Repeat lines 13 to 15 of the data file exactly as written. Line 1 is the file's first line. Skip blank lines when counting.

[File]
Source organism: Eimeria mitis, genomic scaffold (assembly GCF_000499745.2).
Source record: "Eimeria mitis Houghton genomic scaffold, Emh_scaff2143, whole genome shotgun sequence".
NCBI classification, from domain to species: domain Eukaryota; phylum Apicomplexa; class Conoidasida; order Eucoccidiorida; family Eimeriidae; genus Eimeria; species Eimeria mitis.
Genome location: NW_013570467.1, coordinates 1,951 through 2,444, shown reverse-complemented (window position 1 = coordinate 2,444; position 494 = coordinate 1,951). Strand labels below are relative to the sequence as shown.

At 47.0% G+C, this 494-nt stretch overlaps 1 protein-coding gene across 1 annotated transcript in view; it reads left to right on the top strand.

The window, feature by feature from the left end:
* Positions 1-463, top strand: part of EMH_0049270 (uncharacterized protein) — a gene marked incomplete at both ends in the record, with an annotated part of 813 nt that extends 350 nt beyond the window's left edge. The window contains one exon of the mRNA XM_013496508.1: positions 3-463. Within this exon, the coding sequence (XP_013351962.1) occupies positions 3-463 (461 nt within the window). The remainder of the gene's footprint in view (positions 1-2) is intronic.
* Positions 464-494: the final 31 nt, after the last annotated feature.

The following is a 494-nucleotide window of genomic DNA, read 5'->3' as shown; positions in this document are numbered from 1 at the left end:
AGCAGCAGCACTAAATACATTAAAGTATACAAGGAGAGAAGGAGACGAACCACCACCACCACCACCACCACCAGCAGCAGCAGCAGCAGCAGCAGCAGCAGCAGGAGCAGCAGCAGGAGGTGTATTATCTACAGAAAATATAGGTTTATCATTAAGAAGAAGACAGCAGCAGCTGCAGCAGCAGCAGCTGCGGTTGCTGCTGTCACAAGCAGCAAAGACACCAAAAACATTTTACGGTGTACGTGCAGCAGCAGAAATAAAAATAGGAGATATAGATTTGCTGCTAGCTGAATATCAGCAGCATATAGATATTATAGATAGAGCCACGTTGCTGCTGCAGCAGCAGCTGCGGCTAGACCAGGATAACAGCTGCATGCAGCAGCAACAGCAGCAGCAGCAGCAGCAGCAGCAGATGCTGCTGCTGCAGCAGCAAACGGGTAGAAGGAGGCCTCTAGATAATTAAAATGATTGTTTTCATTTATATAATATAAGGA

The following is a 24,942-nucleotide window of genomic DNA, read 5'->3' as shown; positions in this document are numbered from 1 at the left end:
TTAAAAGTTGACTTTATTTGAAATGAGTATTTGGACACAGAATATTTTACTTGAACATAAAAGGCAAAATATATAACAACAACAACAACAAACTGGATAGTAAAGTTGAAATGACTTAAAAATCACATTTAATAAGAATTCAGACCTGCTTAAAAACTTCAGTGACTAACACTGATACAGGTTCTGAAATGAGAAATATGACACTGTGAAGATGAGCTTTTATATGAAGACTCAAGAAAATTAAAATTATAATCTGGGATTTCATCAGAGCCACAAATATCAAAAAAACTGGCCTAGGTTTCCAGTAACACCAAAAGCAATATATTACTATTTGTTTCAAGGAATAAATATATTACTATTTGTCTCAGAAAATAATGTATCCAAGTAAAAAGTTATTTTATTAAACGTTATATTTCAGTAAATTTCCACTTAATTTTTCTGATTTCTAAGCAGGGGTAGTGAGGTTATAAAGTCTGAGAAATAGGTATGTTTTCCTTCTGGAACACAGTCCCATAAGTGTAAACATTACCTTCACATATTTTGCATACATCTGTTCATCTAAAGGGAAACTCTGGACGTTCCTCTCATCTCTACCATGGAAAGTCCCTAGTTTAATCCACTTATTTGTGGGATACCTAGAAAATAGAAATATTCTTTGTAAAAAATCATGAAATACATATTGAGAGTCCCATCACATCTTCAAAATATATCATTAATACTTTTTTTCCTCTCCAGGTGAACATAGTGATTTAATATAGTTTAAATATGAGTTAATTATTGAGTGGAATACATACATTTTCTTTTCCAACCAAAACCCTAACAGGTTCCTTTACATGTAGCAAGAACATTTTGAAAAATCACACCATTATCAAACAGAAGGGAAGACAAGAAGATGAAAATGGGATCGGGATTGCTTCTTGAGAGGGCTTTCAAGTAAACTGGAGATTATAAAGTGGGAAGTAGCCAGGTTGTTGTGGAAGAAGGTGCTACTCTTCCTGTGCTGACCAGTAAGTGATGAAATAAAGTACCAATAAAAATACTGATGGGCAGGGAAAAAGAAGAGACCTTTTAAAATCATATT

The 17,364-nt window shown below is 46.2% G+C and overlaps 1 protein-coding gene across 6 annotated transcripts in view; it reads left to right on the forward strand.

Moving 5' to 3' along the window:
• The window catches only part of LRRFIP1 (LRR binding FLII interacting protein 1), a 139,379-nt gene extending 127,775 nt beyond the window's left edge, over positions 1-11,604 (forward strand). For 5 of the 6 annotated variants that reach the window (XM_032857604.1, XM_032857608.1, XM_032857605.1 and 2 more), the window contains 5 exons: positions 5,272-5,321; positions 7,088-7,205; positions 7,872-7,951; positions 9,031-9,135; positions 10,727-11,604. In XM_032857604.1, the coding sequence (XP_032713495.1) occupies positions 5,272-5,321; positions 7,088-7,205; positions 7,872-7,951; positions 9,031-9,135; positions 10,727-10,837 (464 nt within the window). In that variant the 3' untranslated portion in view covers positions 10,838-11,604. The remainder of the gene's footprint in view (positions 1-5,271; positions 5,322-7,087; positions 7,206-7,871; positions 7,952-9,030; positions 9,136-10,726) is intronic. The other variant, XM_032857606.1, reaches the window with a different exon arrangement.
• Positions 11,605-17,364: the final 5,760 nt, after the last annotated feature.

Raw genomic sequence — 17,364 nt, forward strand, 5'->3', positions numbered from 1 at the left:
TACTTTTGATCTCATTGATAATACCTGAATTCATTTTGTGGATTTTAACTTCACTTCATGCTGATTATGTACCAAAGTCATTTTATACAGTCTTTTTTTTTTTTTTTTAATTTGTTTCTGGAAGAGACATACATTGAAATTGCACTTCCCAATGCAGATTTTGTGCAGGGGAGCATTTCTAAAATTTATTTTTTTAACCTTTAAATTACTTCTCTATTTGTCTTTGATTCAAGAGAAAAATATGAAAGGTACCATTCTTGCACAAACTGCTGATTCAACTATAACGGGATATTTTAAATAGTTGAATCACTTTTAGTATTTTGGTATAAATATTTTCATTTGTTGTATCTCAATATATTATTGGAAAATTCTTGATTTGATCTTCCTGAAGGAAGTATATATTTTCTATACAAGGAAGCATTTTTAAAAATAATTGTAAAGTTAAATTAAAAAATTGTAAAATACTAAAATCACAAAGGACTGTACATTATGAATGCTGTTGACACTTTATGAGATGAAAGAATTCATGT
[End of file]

The 17,364-nt window shown below is 46.2% G+C and overlaps 1 protein-coding gene across 6 annotated transcripts in view; it reads left to right on the forward strand.

Moving 5' to 3' along the window:
• The window catches only part of LRRFIP1 (LRR binding FLII interacting protein 1), a 139,379-nt gene extending 127,775 nt beyond the window's left edge, over positions 1-11,604 (forward strand). For 5 of the 6 annotated variants that reach the window (XM_032857604.1, XM_032857608.1, XM_032857605.1 and 2 more), the window contains 5 exons: positions 5,272-5,321; positions 7,088-7,205; positions 7,872-7,951; positions 9,031-9,135; positions 10,727-11,604. In XM_032857604.1, the coding sequence (XP_032713495.1) occupies positions 5,272-5,321; positions 7,088-7,205; positions 7,872-7,951; positions 9,031-9,135; positions 10,727-10,837 (464 nt within the window). In that variant the 3' untranslated portion in view covers positions 10,838-11,604. The remainder of the gene's footprint in view (positions 1-5,271; positions 5,322-7,087; positions 7,206-7,871; positions 7,952-9,030; positions 9,136-10,726) is intronic. The other variant, XM_032857606.1, reaches the window with a different exon arrangement.